Philip Lee Williams, assistant to the dean in the Franklin College of Arts and Sciences, has written The Flower Seeker, an epic poem that follows the young William Bartram on his journey in the American South and during his old age in his father’s gardens.
William Bartram’s Travels, published in 1791, remains a seminal book for understanding the American South, its flora, fauna and people. Williams, who has known Bartram’s work almost since childhood, has written a southern Odyssey, using techniques of fiction and poetry to get deeply inside one of the most remarkable men ever to strap on a pair of boots in America.
Written in 24 cantos, the book digs deep into the mind and heart of Bartram, who was also an acclaimed visual artist and naturalist.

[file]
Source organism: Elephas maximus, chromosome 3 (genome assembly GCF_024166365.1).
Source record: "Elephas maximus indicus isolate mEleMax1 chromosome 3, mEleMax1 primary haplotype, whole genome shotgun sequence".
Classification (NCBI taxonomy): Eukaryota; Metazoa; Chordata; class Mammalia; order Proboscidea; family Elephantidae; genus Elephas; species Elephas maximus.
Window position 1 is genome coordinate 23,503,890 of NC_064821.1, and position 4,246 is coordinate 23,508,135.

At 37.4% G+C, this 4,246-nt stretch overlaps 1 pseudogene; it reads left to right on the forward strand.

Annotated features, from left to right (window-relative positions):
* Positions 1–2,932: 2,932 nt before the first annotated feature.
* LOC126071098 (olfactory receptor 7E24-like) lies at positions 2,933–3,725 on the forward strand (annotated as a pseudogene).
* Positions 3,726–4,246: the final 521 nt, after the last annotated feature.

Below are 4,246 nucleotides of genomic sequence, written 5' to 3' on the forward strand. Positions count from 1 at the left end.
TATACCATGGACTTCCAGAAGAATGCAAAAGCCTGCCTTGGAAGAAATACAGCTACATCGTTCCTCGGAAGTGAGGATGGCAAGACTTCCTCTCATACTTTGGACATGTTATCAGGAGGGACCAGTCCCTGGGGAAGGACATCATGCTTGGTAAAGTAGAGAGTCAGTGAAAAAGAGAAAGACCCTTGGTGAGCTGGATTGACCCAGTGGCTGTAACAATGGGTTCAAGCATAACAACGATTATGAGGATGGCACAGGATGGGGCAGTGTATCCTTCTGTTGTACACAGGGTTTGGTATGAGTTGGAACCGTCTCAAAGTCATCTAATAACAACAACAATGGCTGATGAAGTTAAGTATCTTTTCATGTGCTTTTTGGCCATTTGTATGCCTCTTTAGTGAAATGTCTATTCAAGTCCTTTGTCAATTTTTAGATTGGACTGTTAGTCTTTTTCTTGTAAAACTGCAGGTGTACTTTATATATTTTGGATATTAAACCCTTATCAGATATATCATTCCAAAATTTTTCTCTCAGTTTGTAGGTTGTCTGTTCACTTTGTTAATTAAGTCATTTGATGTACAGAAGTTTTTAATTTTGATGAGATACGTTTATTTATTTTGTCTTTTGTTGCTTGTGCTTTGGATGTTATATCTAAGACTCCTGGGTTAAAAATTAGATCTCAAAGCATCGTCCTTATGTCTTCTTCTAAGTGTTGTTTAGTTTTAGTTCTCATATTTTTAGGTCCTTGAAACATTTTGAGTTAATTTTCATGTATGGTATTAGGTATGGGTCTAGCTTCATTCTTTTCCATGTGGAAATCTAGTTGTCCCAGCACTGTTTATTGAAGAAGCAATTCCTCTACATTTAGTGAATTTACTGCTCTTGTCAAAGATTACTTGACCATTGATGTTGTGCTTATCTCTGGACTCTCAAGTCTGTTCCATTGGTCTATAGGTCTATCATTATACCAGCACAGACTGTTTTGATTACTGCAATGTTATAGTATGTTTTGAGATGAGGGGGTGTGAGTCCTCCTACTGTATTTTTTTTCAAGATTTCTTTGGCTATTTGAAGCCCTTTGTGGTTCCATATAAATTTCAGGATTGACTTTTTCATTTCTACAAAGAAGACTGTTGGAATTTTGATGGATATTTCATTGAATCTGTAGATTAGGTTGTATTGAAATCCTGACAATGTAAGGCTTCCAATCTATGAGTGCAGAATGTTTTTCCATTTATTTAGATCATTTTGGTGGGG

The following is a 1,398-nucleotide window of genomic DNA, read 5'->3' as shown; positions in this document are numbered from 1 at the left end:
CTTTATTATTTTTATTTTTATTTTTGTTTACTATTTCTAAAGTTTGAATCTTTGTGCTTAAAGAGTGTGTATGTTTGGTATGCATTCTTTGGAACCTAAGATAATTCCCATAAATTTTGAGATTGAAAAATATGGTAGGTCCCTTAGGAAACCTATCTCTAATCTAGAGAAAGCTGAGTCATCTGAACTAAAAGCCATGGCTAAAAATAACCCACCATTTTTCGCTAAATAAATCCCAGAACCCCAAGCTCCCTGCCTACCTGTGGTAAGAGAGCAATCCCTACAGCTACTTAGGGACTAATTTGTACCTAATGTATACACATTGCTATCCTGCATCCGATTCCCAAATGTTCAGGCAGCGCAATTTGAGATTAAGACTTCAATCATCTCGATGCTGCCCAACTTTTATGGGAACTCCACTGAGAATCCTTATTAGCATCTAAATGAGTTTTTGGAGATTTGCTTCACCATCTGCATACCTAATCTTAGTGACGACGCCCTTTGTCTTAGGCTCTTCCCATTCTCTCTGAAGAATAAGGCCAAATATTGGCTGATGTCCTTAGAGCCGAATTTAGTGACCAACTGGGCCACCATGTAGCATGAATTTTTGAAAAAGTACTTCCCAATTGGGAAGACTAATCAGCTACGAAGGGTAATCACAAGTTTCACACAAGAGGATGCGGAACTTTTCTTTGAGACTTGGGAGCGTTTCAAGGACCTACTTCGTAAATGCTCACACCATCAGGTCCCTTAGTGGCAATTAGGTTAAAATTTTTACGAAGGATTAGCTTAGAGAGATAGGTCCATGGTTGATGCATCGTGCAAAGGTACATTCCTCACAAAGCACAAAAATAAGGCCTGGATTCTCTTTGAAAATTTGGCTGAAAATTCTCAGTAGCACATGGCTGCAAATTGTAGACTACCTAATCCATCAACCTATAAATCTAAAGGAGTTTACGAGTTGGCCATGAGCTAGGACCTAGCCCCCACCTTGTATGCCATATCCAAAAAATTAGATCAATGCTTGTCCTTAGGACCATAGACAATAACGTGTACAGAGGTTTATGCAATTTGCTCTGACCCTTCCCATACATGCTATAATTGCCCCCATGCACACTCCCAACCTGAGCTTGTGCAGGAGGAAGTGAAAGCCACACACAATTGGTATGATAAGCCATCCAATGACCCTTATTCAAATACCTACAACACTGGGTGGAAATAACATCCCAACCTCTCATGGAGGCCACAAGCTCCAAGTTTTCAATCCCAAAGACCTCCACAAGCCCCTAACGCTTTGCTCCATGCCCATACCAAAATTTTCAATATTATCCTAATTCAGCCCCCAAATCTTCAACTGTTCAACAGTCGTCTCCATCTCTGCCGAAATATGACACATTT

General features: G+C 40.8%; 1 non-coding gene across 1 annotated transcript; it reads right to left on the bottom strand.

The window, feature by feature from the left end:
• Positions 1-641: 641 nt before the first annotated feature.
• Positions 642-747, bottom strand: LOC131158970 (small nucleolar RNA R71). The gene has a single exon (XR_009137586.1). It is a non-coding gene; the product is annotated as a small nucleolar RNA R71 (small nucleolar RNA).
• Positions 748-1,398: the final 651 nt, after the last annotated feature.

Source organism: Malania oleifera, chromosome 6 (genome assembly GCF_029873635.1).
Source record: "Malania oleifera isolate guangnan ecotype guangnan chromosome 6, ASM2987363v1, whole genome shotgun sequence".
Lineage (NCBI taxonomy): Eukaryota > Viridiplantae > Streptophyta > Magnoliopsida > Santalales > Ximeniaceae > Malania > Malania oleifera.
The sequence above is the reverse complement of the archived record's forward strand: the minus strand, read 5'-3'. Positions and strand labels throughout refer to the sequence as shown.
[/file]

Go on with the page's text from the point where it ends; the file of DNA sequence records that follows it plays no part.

The Flower Seeker begins with an unusual but regular stanzaic form but quickly changes as Bartram changes during his four-year ride on horseback around the South. Following in the shadows of other epic poems such as Ezra Pound’s Cantos, Paterson of William Carlos Williams or The Maximus Poems by Charles Olson, The Flower Seeker is a dazzling compendium of poetic devices and approaches. In it, Williams uses the Travels as the basis for an expanding and imaginary universe that describes Bartram’s interior world as much as the one he rode through.